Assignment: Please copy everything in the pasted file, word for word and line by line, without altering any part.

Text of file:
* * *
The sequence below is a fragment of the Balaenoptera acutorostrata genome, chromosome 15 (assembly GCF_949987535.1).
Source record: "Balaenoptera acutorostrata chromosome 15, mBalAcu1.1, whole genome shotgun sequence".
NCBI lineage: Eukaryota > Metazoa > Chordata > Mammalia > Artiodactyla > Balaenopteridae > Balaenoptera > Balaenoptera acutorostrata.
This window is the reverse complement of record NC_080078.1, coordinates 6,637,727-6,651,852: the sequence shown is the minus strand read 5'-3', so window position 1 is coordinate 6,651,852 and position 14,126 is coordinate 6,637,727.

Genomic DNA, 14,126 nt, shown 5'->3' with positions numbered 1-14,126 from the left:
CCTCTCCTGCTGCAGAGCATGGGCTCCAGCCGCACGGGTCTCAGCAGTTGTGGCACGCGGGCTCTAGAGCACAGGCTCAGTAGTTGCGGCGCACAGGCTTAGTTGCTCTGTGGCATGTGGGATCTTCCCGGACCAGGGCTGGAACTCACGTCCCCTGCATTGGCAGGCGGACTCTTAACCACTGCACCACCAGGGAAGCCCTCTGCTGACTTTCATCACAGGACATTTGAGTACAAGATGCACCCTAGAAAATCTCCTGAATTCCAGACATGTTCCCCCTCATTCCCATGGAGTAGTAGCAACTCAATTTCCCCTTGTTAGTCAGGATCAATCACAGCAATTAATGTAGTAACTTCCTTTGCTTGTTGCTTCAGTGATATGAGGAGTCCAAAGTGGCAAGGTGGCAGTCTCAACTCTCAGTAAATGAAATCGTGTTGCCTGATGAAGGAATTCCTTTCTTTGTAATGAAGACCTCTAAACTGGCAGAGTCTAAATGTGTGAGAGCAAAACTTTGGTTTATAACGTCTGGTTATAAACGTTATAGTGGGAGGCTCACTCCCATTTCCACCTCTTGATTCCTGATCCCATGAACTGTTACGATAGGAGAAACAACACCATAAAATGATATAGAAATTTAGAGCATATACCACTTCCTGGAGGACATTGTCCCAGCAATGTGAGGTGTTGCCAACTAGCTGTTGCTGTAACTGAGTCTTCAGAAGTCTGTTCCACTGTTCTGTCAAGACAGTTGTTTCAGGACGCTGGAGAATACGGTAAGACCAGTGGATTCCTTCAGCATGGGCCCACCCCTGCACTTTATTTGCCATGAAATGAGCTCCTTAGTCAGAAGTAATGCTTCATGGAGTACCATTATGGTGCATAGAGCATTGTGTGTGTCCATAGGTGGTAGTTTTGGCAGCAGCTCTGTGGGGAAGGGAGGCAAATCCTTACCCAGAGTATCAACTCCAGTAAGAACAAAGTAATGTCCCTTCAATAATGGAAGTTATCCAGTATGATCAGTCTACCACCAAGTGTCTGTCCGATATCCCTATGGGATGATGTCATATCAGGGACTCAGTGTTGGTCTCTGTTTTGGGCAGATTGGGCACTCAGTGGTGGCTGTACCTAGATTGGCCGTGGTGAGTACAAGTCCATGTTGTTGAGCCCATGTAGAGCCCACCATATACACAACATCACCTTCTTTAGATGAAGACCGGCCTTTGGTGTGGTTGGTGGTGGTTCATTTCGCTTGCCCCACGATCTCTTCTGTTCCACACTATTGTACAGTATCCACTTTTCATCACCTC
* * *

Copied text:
The sequence below is a fragment of the Balaenoptera acutorostrata genome, chromosome 15 (assembly GCF_949987535.1).
Source record: "Balaenoptera acutorostrata chromosome 15, mBalAcu1.1, whole genome shotgun sequence".
NCBI lineage: Eukaryota > Metazoa > Chordata > Mammalia > Artiodactyla > Balaenopteridae > Balaenoptera > Balaenoptera acutorostrata.
This window is the reverse complement of record NC_080078.1, coordinates 6,637,727-6,651,852: the sequence shown is the minus strand read 5'-3', so window position 1 is coordinate 6,651,852 and position 14,126 is coordinate 6,637,727.

Genomic DNA, 14,126 nt, shown 5'->3' with positions numbered 1-14,126 from the left:
CCTCTCCTGCTGCAGAGCATGGGCTCCAGCCGCACGGGTCTCAGCAGTTGTGGCACGCGGGCTCTAGAGCACAGGCTCAGTAGTTGCGGCGCACAGGCTTAGTTGCTCTGTGGCATGTGGGATCTTCCCGGACCAGGGCTGGAACTCACGTCCCCTGCATTGGCAGGCGGACTCTTAACCACTGCACCACCAGGGAAGCCCTCTGCTGACTTTCATCACAGGACATTTGAGTACAAGATGCACCCTAGAAAATCTCCTGAATTCCAGACATGTTCCCCCTCATTCCCATGGAGTAGTAGCAACTCAATTTCCCCTTGTTAGTCAGGATCAATCACAGCAATTAATGTAGTAACTTCCTTTGCTTGTTGCTTCAGTGATATGAGGAGTCCAAAGTGGCAAGGTGGCAGTCTCAACTCTCAGTAAATGAAATCGTGTTGCCTGATGAAGGAATTCCTTTCTTTGTAATGAAGACCTCTAAACTGGCAGAGTCTAAATGTGTGAGAGCAAAACTTTGGTTTATAACGTCTGGTTATAAACGTTATAGTGGGAGGCTCACTCCCATTTCCACCTCTTGATTCCTGATCCCATGAACTGTTACGATAGGAGAAACAACACCATAAAATGATATAGAAATTTAGAGCATATACCACTTCCTGGAGGACATTGTCCCAGCAATGTGAGGTGTTGCCAACTAGCTGTTGCTGTAACTGAGTCTTCAGAAGTCTGTTCCACTGTTCTGTCAAGACAGTTGTTTCAGGACGCTGGAGAATACGGTAAGACCAGTGGATTCCTTCAGCATGGGCCCACCCCTGCACTTTATTTGCCATGAAATGAGCTCCTTAGTCAGAAGTAATGCTTCATGGAGTACCATTATGGTGCATAGAGCATTGTGTGTGTCCATAGGTGGTAGTTTTGGCAGCAGCTCTGTGGGGAAGGGAGGCAAATCCTTACCCAGAGTATCAACTCCAGTAAGAACAAAGTAATGTCCCTTCAATAATGGAAGTTATCCAGTATGATCAGTCTACCACCAAGTGTCTGTCCGATATCCCTATGGGATGATGTCATATCAGGGACTCAGTGTTGGTCTCTGTTTTGGGCAGATTGGGCACTCAGTGGTGGCTGTACCTAGATTGGCCGTGGTGAGTACAAGTCCATGTTGTTGAGCCCATGTAGAGCCCACCATATACACAACATCACCTTCTTTAGATGAAGACCGGCCTTTGGTGTGGTTGGTGGTGGTTCATTTCGCTTGCCCCACGATCTCTTCTGTTCCACACTATTGTACAGTATCCACTTTTCATCACCTC